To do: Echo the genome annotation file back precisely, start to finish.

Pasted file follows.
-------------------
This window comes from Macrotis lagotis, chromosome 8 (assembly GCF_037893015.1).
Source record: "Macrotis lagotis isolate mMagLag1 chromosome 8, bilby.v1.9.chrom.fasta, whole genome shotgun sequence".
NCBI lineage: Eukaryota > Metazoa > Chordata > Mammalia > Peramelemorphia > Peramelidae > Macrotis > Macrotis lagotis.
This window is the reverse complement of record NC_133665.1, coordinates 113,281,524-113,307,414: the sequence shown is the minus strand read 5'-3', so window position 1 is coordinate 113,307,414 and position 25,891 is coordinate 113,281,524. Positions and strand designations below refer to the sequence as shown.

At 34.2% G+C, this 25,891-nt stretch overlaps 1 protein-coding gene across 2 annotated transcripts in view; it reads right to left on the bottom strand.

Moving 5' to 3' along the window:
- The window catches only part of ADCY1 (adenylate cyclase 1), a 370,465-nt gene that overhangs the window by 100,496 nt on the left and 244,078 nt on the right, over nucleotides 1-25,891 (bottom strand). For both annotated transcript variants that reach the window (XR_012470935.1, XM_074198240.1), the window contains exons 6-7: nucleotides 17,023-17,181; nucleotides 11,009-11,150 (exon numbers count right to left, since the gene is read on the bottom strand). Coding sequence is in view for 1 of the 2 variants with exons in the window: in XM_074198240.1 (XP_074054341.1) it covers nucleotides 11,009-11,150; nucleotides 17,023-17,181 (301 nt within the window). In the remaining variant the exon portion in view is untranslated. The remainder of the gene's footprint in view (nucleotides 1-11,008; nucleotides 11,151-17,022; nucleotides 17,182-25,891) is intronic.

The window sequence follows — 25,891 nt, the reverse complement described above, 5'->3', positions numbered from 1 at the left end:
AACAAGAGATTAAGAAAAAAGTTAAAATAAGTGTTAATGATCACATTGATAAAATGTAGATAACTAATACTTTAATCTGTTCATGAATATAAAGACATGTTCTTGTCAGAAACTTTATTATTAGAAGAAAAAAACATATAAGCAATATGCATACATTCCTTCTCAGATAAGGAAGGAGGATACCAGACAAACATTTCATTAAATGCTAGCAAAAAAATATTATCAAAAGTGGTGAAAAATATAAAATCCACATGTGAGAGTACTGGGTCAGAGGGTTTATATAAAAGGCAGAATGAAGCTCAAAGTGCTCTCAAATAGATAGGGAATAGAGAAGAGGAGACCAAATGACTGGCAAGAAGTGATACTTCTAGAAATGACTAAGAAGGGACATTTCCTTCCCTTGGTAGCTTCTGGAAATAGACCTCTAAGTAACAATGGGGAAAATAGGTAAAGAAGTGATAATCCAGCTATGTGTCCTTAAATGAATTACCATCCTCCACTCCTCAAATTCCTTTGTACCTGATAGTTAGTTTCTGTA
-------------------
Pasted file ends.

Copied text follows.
This window comes from Macrotis lagotis, chromosome 8 (assembly GCF_037893015.1).
Source record: "Macrotis lagotis isolate mMagLag1 chromosome 8, bilby.v1.9.chrom.fasta, whole genome shotgun sequence".
NCBI lineage: Eukaryota > Metazoa > Chordata > Mammalia > Peramelemorphia > Peramelidae > Macrotis > Macrotis lagotis.
This window is the reverse complement of record NC_133665.1, coordinates 113,281,524-113,307,414: the sequence shown is the minus strand read 5'-3', so window position 1 is coordinate 113,307,414 and position 25,891 is coordinate 113,281,524. Positions and strand designations below refer to the sequence as shown.

At 34.2% G+C, this 25,891-nt stretch overlaps 1 protein-coding gene across 2 annotated transcripts in view; it reads right to left on the bottom strand.

Moving 5' to 3' along the window:
- The window catches only part of ADCY1 (adenylate cyclase 1), a 370,465-nt gene that overhangs the window by 100,496 nt on the left and 244,078 nt on the right, over nucleotides 1-25,891 (bottom strand). For both annotated transcript variants that reach the window (XR_012470935.1, XM_074198240.1), the window contains exons 6-7: nucleotides 17,023-17,181; nucleotides 11,009-11,150 (exon numbers count right to left, since the gene is read on the bottom strand). Coding sequence is in view for 1 of the 2 variants with exons in the window: in XM_074198240.1 (XP_074054341.1) it covers nucleotides 11,009-11,150; nucleotides 17,023-17,181 (301 nt within the window). In the remaining variant the exon portion in view is untranslated. The remainder of the gene's footprint in view (nucleotides 1-11,008; nucleotides 11,151-17,022; nucleotides 17,182-25,891) is intronic.

The window sequence follows — 25,891 nt, the reverse complement described above, 5'->3', positions numbered from 1 at the left end:
AACAAGAGATTAAGAAAAAAGTTAAAATAAGTGTTAATGATCACATTGATAAAATGTAGATAACTAATACTTTAATCTGTTCATGAATATAAAGACATGTTCTTGTCAGAAACTTTATTATTAGAAGAAAAAAACATATAAGCAATATGCATACATTCCTTCTCAGATAAGGAAGGAGGATACCAGACAAACATTTCATTAAATGCTAGCAAAAAAATATTATCAAAAGTGGTGAAAAATATAAAATCCACATGTGAGAGTACTGGGTCAGAGGGTTTATATAAAAGGCAGAATGAAGCTCAAAGTGCTCTCAAATAGATAGGGAATAGAGAAGAGGAGACCAAATGACTGGCAAGAAGTGATACTTCTAGAAATGACTAAGAAGGGACATTTCCTTCCCTTGGTAGCTTCTGGAAATAGACCTCTAAGTAACAATGGGGAAAATAGGTAAAGAAGTGATAATCCAGCTATGTGTCCTTAAATGAATTACCATCCTCCACTCCTCAAATTCCTTTGTACCTGATAGTTAGTTTCTGTA